Of course, it was inevitable that some of Korea’s best aspects, food and technology, would combine somehow—and thanks to the internet, they have formed a very convenient partnership. Want that chicken, or maybe some McDonald’s delivered to your door? There’s an app. Want kimbap instead? Same app. A four-course Korean meal? App. Live octopus? Never tried it, but there’s probably an app for it. You can get food from phone to door (courtesy of the many motorbikes constantly zipping about) in what seems like a dangerously short time. Actually, as a frequent pedestrian I can personally testify to the hazards of the system. But it’s worth it. 

App-based food delivery may be the darling of the tech start-up scene here in Korea, but the undisputed king of all apps is, believe it or not, Kakao. It’s not just a messenger—it’s an app-based company that is essentially Facebook, Instagram, a texting service, an app store, a blog platform, a taxi hailer, a money transfer tool, and an ever-evolving malevolent cyborg intelligence all in one.

While many people worldwide are familiar with the KakaoTalk mobile application - that is only the surface of a vast empire of social media, games, and emoji (there’s a whole subculture around the Kakao Friends [Korean]). That coffee shop down the street? You can connect with it on Kakao. Want updates on the package you’re shipping home? Like it or not, the Korean Postal Service found you on Kakao and is telling you all about how it’s being held in US customs for a really long time (I apologize for my poor handwriting on the customs form, America). The ubiquity makes sense, though, when you learn that 93% of smartphone owners in Korea use Kakao.

Because the technology revolution hit the country so quickly and completely, there isn’t much of an observable digital divide in Korea. People of any age, education level, and income are more likely to have a smartphone than in any other country—and the difference in ownership between old/young and high/low-income is, according to Pew Research Center, the smallest of any developed country in the world. Someone who fought in the Korean War is less likely to have a smartphone than someone who grew up listening to K-Pop, but not by as much as you’d think.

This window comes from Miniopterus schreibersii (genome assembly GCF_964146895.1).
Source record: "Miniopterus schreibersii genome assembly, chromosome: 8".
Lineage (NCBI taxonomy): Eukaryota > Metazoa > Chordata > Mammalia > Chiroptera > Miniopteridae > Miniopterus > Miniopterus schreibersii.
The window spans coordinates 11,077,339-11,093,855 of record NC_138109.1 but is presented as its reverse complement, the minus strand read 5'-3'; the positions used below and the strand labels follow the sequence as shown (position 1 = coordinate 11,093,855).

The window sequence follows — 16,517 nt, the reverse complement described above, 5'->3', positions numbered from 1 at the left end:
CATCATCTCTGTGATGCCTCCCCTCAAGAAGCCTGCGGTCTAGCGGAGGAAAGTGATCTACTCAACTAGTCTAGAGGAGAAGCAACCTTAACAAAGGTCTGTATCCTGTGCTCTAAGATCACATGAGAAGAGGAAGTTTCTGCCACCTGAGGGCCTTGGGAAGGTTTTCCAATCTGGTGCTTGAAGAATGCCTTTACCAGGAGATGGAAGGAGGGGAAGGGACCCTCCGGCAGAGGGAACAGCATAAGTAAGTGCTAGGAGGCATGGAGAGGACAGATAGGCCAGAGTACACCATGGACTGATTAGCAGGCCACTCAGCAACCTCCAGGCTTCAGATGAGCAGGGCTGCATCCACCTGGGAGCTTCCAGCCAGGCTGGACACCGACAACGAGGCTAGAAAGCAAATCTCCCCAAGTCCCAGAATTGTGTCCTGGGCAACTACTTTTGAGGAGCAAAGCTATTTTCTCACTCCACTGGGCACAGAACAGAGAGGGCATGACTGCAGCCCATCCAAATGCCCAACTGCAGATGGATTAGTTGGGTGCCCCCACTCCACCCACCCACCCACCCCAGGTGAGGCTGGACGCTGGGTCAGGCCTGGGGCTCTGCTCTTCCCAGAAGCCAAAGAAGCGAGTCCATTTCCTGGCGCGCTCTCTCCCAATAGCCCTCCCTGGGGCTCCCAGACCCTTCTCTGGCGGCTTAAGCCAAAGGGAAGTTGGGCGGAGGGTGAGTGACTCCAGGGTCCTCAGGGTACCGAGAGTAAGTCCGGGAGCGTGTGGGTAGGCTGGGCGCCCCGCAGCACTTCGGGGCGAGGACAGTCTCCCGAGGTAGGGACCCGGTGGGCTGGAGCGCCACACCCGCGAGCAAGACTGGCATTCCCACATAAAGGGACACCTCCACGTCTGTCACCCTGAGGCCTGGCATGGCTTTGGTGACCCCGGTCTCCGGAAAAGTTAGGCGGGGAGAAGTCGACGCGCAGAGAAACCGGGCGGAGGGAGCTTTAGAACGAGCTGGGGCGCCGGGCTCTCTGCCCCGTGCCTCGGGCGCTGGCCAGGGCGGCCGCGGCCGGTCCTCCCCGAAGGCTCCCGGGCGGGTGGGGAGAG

This is not counting, of course, the digital divide between North Korea and South Korea—which is stark. For those of you who have not yet seen it, this picture of the two countries at night, taken from the ISS, demonstrates the situation fairly well. Living in South Korea, near one of the most hostile borders in the world, sounds a little scarier than it really is, however. People here mention the North’s nuclear exploits or missile tests in passing for a day or two after they happen, but they would prefer to talk about the latest Korean drama.

So if your only obstacle to paying Korea a visit, or even coming to live here, has been a vague fear of Kim Jong-un, rest assured, you are clear to proceed. The internet is fast, the streets are safe, the food is good, and though the work environment can be stressful here, you’ll find a smile and a welcome almost anywhere you go. And if you can’t find that, there’s always soju.

 

Related reading:

Why does South Korea have the fastest internet?

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Andrew Braun

Andrew Braun has an eclectic taste in music, a crippling addiction to change, and a time-consuming learning habit. He has held jobs as a writer, a web designer, a farmhand, a handyman, and a teacher, and plans to travel the world, teach, write, and work towards a master’s degree in political science.